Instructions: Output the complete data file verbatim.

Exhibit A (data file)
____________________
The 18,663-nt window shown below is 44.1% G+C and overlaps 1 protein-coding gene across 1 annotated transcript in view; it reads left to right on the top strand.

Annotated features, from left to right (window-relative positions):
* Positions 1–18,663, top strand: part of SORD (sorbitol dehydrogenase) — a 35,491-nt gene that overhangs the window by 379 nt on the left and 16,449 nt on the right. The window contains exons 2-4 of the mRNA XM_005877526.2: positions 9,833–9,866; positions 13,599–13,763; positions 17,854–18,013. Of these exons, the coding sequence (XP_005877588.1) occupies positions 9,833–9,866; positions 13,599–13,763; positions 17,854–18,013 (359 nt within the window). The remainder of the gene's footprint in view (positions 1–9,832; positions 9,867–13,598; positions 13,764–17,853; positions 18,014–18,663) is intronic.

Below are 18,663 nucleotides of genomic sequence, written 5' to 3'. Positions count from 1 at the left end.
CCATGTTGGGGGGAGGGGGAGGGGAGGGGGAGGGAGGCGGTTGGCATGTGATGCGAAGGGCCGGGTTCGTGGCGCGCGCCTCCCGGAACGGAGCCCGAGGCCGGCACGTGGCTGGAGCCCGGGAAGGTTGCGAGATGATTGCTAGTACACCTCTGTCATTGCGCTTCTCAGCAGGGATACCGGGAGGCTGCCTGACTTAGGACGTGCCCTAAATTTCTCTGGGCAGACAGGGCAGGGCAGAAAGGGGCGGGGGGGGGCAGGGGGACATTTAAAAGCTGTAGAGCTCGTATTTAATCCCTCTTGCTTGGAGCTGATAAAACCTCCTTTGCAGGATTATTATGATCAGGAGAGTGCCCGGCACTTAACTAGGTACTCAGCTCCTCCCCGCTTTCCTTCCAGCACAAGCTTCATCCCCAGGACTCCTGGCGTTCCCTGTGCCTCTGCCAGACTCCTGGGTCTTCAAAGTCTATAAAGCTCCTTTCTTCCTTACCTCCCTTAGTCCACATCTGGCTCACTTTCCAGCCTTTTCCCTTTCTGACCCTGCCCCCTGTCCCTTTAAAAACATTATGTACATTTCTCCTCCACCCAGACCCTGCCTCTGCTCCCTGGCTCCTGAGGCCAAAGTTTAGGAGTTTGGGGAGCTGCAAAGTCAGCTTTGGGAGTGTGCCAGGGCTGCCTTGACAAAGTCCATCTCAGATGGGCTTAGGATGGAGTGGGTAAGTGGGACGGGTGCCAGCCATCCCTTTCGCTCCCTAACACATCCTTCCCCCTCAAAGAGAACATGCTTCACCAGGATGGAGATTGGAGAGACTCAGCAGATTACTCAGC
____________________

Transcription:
The 18,663-nt window shown below is 44.1% G+C and overlaps 1 protein-coding gene across 1 annotated transcript in view; it reads left to right on the top strand.

Annotated features, from left to right (window-relative positions):
* Positions 1–18,663, top strand: part of SORD (sorbitol dehydrogenase) — a 35,491-nt gene that overhangs the window by 379 nt on the left and 16,449 nt on the right. The window contains exons 2-4 of the mRNA XM_005877526.2: positions 9,833–9,866; positions 13,599–13,763; positions 17,854–18,013. Of these exons, the coding sequence (XP_005877588.1) occupies positions 9,833–9,866; positions 13,599–13,763; positions 17,854–18,013 (359 nt within the window). The remainder of the gene's footprint in view (positions 1–9,832; positions 9,867–13,598; positions 13,764–17,853; positions 18,014–18,663) is intronic.

Below are 18,663 nucleotides of genomic sequence, written 5' to 3'. Positions count from 1 at the left end.
CCATGTTGGGGGGAGGGGGAGGGGAGGGGGAGGGAGGCGGTTGGCATGTGATGCGAAGGGCCGGGTTCGTGGCGCGCGCCTCCCGGAACGGAGCCCGAGGCCGGCACGTGGCTGGAGCCCGGGAAGGTTGCGAGATGATTGCTAGTACACCTCTGTCATTGCGCTTCTCAGCAGGGATACCGGGAGGCTGCCTGACTTAGGACGTGCCCTAAATTTCTCTGGGCAGACAGGGCAGGGCAGAAAGGGGCGGGGGGGGGCAGGGGGACATTTAAAAGCTGTAGAGCTCGTATTTAATCCCTCTTGCTTGGAGCTGATAAAACCTCCTTTGCAGGATTATTATGATCAGGAGAGTGCCCGGCACTTAACTAGGTACTCAGCTCCTCCCCGCTTTCCTTCCAGCACAAGCTTCATCCCCAGGACTCCTGGCGTTCCCTGTGCCTCTGCCAGACTCCTGGGTCTTCAAAGTCTATAAAGCTCCTTTCTTCCTTACCTCCCTTAGTCCACATCTGGCTCACTTTCCAGCCTTTTCCCTTTCTGACCCTGCCCCCTGTCCCTTTAAAAACATTATGTACATTTCTCCTCCACCCAGACCCTGCCTCTGCTCCCTGGCTCCTGAGGCCAAAGTTTAGGAGTTTGGGGAGCTGCAAAGTCAGCTTTGGGAGTGTGCCAGGGCTGCCTTGACAAAGTCCATCTCAGATGGGCTTAGGATGGAGTGGGTAAGTGGGACGGGTGCCAGCCATCCCTTTCGCTCCCTAACACATCCTTCCCCCTCAAAGAGAACATGCTTCACCAGGATGGAGATTGGAGAGACTCAGCAGATTACTCAGC